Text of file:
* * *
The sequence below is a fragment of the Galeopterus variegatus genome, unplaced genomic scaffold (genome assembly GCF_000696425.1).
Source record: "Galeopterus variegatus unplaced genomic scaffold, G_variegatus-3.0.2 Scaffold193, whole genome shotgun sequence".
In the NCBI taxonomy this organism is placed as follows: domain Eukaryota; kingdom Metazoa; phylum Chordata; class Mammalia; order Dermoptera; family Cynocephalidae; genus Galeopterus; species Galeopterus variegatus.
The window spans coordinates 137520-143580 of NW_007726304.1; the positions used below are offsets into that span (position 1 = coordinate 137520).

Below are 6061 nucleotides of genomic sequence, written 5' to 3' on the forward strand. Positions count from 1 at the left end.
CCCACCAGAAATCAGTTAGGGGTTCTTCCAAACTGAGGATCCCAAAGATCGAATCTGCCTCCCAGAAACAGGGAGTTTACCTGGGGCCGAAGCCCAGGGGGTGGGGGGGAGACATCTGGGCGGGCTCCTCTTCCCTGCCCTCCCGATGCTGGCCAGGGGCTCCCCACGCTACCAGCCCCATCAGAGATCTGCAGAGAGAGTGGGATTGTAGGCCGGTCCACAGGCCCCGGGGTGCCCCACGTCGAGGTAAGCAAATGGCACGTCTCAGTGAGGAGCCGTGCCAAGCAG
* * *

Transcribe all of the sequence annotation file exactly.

The sequence below is a fragment of the Galeopterus variegatus genome, unplaced genomic scaffold (genome assembly GCF_000696425.1).
Source record: "Galeopterus variegatus unplaced genomic scaffold, G_variegatus-3.0.2 Scaffold193, whole genome shotgun sequence".
In the NCBI taxonomy this organism is placed as follows: domain Eukaryota; kingdom Metazoa; phylum Chordata; class Mammalia; order Dermoptera; family Cynocephalidae; genus Galeopterus; species Galeopterus variegatus.
The window spans coordinates 137520-143580 of NW_007726304.1; the positions used below are offsets into that span (position 1 = coordinate 137520).

Below are 6061 nucleotides of genomic sequence, written 5' to 3' on the forward strand. Positions count from 1 at the left end.
CCCACCAGAAATCAGTTAGGGGTTCTTCCAAACTGAGGATCCCAAAGATCGAATCTGCCTCCCAGAAACAGGGAGTTTACCTGGGGCCGAAGCCCAGGGGGTGGGGGGGAGACATCTGGGCGGGCTCCTCTTCCCTGCCCTCCCGATGCTGGCCAGGGGCTCCCCACGCTACCAGCCCCATCAGAGATCTGCAGAGAGAGTGGGATTGTAGGCCGGTCCACAGGCCCCGGGGTGCCCCACGTCGAGGTAAGCAAATGGCACGTCTCAGTGAGGAGCCGTGCCAAGCAG